Für den Inhalt der Angaben zeichnet die Projektleitung verantwortlich.
This project is one of the five winners of the call 2014 «Rare Diseases - New Approaches».
Project partners: Clinical Center, National Institutes of Health, Bethesda, MD, USA; Centre for Molecular Medicine, Department of Pediatric Medicine and Surgery, CHUV, Lausanne
Project no: GRS-061/14
Amount of funding: CHF 250'000
Duration: 05.2015 - 01.2019
Area of activity: Rare Diseases, 2009 - 2014
Prof. Dr. Fabio Candotti
Lausanne University Hospital (CHUV)
Division of Immunology and Allergy
Rue du Bugnon 44, BU44 07/2308
1011 Lausanne (Schweiz)
- fabio.candotti@chuv. ch
Primary immunodeficiency diseases (PID) are a heterogeneous group of rare disorders that affect the immune system and cause an increased number of serious infections in affected individuals. Most patients affected with PID are identified in childhood, but an increasing number of conditions interfering with the normal function of the immune system are also discovered in adult individuals. About 300 forms of PID are currently known and while several conditions have easily recognizable clinical presentations, in many cases different diseases have overlapping and common clinical features. In addition, atypical presentations of well-known syndromes often complicate the clinical interpretation. Genetic analysis offers the possibility of establishing a definitive diagnosis, which is of paramount importance to make prognostic assessments and to provide patients and families adequate clinical management and genetic counseling. The objective of this project is, therefore, to establish a diagnostic platform that will allow to determine the genetic component that underlies the disease phenotype. A complementary objective of the project is to characterize the mechanisms of the immune systems that are affected by the genetic mutations, which will provide additional notions of how the immune system develops and works in health and disease.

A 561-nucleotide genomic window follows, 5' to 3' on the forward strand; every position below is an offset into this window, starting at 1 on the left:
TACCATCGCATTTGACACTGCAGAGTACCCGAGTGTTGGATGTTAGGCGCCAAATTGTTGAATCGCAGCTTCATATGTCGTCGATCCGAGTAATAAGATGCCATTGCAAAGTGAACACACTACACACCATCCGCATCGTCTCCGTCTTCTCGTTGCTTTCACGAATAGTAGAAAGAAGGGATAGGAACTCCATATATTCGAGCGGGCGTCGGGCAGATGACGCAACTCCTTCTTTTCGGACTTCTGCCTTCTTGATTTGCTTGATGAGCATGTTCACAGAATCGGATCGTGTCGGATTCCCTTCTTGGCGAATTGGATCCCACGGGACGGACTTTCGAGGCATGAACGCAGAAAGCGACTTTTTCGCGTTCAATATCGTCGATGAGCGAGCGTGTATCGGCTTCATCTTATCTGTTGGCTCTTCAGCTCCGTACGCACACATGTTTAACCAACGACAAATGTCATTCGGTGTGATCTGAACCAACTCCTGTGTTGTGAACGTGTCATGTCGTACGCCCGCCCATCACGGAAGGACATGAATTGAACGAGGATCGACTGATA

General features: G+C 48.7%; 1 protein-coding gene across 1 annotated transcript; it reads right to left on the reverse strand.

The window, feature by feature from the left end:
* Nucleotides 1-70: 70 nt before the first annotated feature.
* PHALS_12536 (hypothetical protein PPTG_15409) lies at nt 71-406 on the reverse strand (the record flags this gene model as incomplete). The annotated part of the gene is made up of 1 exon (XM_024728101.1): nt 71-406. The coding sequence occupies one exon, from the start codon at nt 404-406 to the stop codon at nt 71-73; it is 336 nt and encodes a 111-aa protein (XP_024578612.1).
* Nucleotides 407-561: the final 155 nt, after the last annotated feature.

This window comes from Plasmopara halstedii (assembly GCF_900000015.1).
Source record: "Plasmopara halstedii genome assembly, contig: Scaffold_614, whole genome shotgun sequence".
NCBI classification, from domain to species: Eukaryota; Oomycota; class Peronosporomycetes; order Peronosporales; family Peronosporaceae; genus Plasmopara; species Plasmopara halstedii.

What is special about the project?
This project has taken advantage of the recent revolution of genomic analysis brought about by the development of high-throughput, next generation sequencing (NGS) methods to perform screening of genes responsible for known forms of PIDs, as well as of candidate genomic regions that may be implicated in the pathophysiology of still undefined immunologic defects. Using cutting edge methods of molecular and cellular biology (e.g. CRISPR/Cas-9, iPS cells), this project is developing cellular models that recapitulate the immune defects observed in humans, which will inform the developments of new forms of therapies for PIDs.
We have identified 362 genes that are either known to be at the basis of or can be hypothesized to be associated with various forms of PIDs. A library of primers covering the coding sequences of such genes has been generated that results in around 5500 amplified sequences. After validation of the NGS platform using DNA samples from healthy control subjects and patients affected with known forms of PID, a series of 60 samples from pediatric and adult patients with clinical diagnosis of PID were then sequenced and analyzed. Such process resulted in the definition of 12 molecular diagnoses (20% of cases), as well as the identification of a potential new mechanism of a new autoinflammatory disease that is currently being modeled in the laboratory.
Droz-Georget S, Riccio O, Royer-Bertrand B, Superti-Furga A, Candotti F. [Next generation sequencing: a diagnostic tool for inherited immune defects]. Rev Med Suisse. 2017 Apr 5;13(557):763-766. French. PubMed PMID: 28722367.
Persons involved in the project
Last update to this project presentation 13.03.2019